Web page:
Nepal Communist Party split was expected to have repercussions. There are hints alreadyMembers of Dahal-Nepal faction in Bagmati file no-confidence motion against Chief Minister Dormani Poudel, a close ally of Prime Minister KP Sharma Oli.
As expected, repercussions of the split in the Nepal Communist Party have now started to emerge in provinces, with Bagmati Province standing in line to be the first casualty.
The members, belonging to the Pushpa Kamal Dahal-Madhav Nepal faction, have proposed Asta Laxmi Shakya as the new chief minister.
Poudel belongs to the faction led by KP Sharma Oli.
Prime Minister Oli’s decision to dissolve the House of Representatives on Sunday resulted in a split in the Nepal Communist Party, which was formed in May 2018 through a merger between then CPN-UML and the Maoist Centre.
Both Oli and Dahal-Nepal factions now are in a bid to wrest control of the party.
After the 2017 elections, the Nepal Communist Party had formed governments in six out of the seven provinces. Now with the party split between the Oli and Dahal-Nepal factions, equations are likely to change in provinces quickly, leaders say.
In the 110-member Bagmati Provincial Assembly, Nepal Communist Party has 80 seats, which are now divided between the Dahal-Nepal and Oli factions at 46 and 34.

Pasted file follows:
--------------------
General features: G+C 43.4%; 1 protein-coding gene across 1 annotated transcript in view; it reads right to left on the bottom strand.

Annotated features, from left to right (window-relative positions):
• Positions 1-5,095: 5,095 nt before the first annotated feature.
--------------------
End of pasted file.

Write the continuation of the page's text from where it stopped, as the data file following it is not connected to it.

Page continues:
Internal Affairs Minister Shalikram Jamarkattel proposed the no-confidence motion, which was seconded by Minister for Industry, Tourism, Forest and Environment Arun Prasad Nepal.
Jamarkattel is a former Maoist leader close to Dahal while Nepal is close to Madhav Nepal.
“We have proposed Ashta Laxmi Shakya as the next chief minister,” Ratna Dhakal, a member of the assembly and a central committee member, told the Post.
Both Jamarkattel and Nepal, along with Minister for Social Development Yubaraj Dulal, resigned on Friday.
The next province that is likely to be affected is Province 1 where Chief Minister Sherdhan Rai is already in the minority. Rai is one of the close confidants of Oli.
In the 93-member Provincial Assembly, Rai has only 20 seats of 67 that went to the Nepal Communist Party—51 to former UML and 16 to the former Maoist party.
The Dahal-Nepal faction now controls 47 seats.
“I don’t think the leaders are preparing for a no-confidence motion in Province 1 but that is inevitable now,” said Hemraj Bhandari, a central member who belongs to the Dahal-Nepal faction representing Province 1. “Having a majority in the Provincial Assembly, it is unlikely that Dahal and Nepal will accept Rai as chief minister.”
Since Article 188 (4) of the constitution says one-fourth of the total number of the assembly members may table in writing a motion of no-confidence against the chief minister, the Dahal-Nepal faction can easily make a move if it wants.
“It is obvious that the long-standing contradictions in Province 1 and Bagmati Province over the selection of chief ministers will reappear after the split in the party,” said Raghuji Pant, a Standing Committee member now with the Dahal-Nepal faction. “The incumbent chief ministers of the two provinces were appointed forcibly.”
There were disagreements when Poudel and Rai were elected chief ministers in Province 1 and Bagmati. However, Oli had managed to bulldoze his decisions.
In Bagmati, Shakya, a Standing Committee member considered to be close to Madhav Nepal, was tipped to be the chief minister, but Poudel was chosen later through an election conducted at Oli’s insistence, party leaders say.